Creating Healing Harmonies and Heartfelt Moments at Midland Care

At The Hospice House at Midland Care, healing harmonies and heartfelt moments fill the air, thanks to nurses Dorothy Kurtz and Emily Hester. They bring comfort through their performances, and their music provides emotional and spiritual solace to patients and families, offering moments of peace during challenging times and transforming the hospice experience with beauty and love.

Dorothy Kurtz, RN, and Emily Hester, RN, Midland Care

Patients at The Hospice House at Midland Care can sometimes hear angels singing and playing beautiful instruments. Those uber-talented angels are Dorothy Kurtz, RN, and Emily Hester, RN.

Hester played the French horn in college and learned to play “a little” guitar in 2015 and the mandolin in 2019.

Kurtz began playing the autoharp when she was fifteen, the ukulele in 2013, and the guitar in 2018.

Hester finds beauty in music, being able to touch people’s emotions.

 “Music can touch people on a different level than words. Death involves spiritual and emotional realms, and music can transcend the physical realm that we are used to working in and reach people on that emotional and spiritual realm,” said Hester. “Words can only go so far. It is also very comforting for families for us to sing to them. It can be another moment when they feel loved and cared for by the Hospice House team.”

Kurtz loves the connection that music has.

“The impact has been significant because it just adds that special, personal, and human touch only music can provide,” she said.

While every moment is special, some especially stand out.

“Music can touch people on a different level than words.”


“The first was when we sang to a nonverbal patient who had not had a family visit, and she had some tears coming to her eyes. I believe we reached her in a deep way and let her know we cared very much for her and her experience and that she was not forgotten,” said Hester. “We had another patient we played for who was very lonely a lot of the time. We learned from her family what her favorite songs were and sang for her. We had another patient who taught us a song called “Red Roses for a Blue Lady,” which she started singing when she saw the memorial roses we have at the House. She always loved to sing that one with us.”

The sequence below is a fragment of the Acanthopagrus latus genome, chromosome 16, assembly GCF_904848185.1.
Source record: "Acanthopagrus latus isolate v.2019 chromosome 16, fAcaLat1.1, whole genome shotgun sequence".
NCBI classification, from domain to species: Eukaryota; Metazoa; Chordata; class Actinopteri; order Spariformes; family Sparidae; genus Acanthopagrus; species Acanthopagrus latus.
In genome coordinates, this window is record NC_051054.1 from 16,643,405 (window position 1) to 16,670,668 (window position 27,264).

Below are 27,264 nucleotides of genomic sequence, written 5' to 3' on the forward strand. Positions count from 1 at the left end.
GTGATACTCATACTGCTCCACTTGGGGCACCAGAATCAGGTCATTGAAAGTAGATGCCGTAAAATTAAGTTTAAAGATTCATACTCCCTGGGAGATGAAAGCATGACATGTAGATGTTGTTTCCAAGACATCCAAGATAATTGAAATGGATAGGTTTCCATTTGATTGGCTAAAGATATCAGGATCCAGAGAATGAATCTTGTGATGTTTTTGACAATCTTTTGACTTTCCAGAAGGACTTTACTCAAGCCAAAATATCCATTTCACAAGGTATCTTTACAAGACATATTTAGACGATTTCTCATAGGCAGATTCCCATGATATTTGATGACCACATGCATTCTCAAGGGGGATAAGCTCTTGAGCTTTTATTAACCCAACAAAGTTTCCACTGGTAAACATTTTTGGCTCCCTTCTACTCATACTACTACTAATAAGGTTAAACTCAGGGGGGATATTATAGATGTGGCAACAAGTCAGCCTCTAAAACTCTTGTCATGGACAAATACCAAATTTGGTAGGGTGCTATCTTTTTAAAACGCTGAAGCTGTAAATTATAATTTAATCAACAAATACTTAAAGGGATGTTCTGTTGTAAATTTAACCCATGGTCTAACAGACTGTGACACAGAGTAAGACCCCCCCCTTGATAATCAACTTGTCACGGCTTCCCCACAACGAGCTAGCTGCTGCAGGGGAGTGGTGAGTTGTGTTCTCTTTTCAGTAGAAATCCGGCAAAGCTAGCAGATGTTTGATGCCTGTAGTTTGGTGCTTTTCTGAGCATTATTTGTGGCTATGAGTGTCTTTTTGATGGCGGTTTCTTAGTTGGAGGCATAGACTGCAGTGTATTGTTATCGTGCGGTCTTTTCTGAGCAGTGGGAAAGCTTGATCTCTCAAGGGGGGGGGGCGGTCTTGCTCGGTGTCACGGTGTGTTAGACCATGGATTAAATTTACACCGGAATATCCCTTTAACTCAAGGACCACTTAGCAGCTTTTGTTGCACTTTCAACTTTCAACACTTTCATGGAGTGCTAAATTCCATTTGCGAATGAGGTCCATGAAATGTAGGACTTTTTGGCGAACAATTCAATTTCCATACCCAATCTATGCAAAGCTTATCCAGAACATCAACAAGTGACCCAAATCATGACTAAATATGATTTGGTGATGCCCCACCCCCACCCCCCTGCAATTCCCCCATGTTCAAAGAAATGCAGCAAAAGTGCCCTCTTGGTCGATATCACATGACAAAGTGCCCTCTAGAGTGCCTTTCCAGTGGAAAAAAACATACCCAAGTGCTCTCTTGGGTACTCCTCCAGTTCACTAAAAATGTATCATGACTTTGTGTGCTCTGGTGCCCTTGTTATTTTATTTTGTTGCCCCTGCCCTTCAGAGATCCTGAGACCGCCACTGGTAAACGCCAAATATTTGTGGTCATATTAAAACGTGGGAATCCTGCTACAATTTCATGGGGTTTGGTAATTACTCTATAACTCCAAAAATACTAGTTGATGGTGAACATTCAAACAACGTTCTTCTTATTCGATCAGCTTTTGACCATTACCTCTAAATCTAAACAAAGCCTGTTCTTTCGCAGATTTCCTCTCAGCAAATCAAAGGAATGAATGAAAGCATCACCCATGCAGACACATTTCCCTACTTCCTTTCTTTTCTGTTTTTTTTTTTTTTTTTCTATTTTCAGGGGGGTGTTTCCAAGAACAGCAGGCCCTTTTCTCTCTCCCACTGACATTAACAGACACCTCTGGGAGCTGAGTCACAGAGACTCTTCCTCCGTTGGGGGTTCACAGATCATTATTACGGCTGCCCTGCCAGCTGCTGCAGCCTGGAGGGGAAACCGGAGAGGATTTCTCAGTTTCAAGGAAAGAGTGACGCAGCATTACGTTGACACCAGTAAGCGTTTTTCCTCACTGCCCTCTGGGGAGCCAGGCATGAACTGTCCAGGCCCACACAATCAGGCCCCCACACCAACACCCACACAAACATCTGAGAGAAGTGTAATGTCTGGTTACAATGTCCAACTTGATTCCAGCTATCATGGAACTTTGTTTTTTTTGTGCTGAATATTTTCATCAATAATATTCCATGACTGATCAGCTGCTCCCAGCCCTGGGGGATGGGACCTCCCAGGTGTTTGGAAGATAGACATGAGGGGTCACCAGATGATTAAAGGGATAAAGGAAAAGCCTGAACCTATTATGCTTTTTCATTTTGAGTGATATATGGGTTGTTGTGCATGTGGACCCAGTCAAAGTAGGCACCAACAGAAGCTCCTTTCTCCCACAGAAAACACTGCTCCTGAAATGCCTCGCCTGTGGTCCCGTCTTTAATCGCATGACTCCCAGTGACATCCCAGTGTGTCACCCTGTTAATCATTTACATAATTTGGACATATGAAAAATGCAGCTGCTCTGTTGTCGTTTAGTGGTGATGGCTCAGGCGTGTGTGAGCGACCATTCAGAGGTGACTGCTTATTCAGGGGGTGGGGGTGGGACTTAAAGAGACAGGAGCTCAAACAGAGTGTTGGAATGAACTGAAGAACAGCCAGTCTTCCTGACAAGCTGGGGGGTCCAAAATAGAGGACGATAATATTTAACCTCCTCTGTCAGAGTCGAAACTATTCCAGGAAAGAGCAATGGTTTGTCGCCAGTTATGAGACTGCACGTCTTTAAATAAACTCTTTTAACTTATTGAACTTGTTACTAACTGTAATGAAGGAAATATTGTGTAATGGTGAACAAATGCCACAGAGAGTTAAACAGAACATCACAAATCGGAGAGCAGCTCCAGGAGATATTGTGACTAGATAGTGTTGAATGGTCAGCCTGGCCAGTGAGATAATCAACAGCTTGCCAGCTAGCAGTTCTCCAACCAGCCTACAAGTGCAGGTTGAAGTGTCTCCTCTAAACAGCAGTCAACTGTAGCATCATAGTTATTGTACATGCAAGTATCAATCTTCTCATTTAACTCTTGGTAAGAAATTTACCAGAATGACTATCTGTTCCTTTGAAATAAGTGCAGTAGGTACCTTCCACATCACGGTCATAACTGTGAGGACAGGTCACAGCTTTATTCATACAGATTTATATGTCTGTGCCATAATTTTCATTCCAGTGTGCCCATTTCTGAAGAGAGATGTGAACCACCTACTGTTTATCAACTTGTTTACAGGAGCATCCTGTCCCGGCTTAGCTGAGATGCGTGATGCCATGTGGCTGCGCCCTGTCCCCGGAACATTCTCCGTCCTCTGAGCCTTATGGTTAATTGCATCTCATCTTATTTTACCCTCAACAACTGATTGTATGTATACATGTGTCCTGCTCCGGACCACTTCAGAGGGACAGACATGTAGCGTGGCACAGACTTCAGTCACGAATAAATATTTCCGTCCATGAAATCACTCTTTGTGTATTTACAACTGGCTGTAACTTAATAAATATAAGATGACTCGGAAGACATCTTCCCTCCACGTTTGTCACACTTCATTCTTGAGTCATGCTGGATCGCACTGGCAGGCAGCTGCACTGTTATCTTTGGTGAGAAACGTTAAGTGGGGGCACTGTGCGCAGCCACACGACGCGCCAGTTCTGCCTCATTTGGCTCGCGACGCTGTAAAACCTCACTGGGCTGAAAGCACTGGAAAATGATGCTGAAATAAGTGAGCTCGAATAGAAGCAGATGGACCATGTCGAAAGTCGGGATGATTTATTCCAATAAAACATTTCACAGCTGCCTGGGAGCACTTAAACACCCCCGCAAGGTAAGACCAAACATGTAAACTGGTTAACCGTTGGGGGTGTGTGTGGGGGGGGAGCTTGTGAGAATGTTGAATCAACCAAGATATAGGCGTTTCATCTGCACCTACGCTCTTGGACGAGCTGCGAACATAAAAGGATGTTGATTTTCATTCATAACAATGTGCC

Since death, unfortunately, has no age limit, they have also sung for people whose lives have been cut extremely short.

“There have been times when families join in on a song such as “Amazing Grace.” I recall a special time when Emily and I sang “Amazing Grace” at the bedside of a young man who had died,” said Kurtz. “His Pastor was there along with maybe 15 family members. We started the song and then invited everyone to join us. Everyone, including the Pastor, sang through their tears.”

The music is not only for the Hospice patients but also for their loved ones.

“There was also singing at the death of a patient who had been at the House for many weeks. We had all grown so close to his family, and they gathered around him as we played and sang. They even started dancing with our aide Michele,” said Hester. “The patient’s dad told me later about how, in that moment, he was able to have a feeling of joy and peace and that even though it was such a difficult loss, he felt some hope that moment. We played “Amazing Grace,” “You Are My Sunshine,” and “Three Little Birds” for them.”

They’ve even had people who have lost their cognitive abilities sing with them.

“Another special memory for me was when we cared for an individual with dementia. She had lost her ability to communicate with words, and she would resist all nursing care, hitting, scratching, etc.,” said Kurtz. “One day, Emily and I started singing “You are My Sunshine” as we provided nursing care. She calmed down and began mouthing the words. It became routine for the Hospice House staff to sing to her during all nursing care. We love to play for folks who have no visitors. We want them to know we really do care about them as a person.”

Kurtz and Hester are working to expand their list of songs.

“We get together from time to time on our days off to practice. We keep a ukulele and a mandolin handy at the House, and anytime we have a day that permits it, we take a few minutes to play a song or two in one of the family gathering spaces, or we choose a patient and family whom we know need some additional love and support,” said Kurtz. 

It is not every day that nurses break out singing and playing musical instruments.

“Feedback from other staff has been really fun. It surprises our colleagues when we pull out our instruments and start singing to them. It definitely brings smiles and laughter,” said Hester. “We have fun doing it together, which helps us have a great day at work.”

Hester made sure to mention volunteers also bring musical talent to The House. “We have a volunteer named Tom, who plays violin on every holiday, and he goes into rooms and plays requests if patients ask him to. He has touched so many people with his beautiful gift of music,” said Hester. “We also have great volunteers and vocalists; Dr. Phillip Olsson, Layla Sullivan, Nancy Buckingham Harms, and Jerry Espinoza, who works as a House Parent, joined us for a Christmas sing-a-long this year, which was fun during the holidays. We have a lot of wonderful music happening at The House, which is one of the many things that makes it a very special place.”

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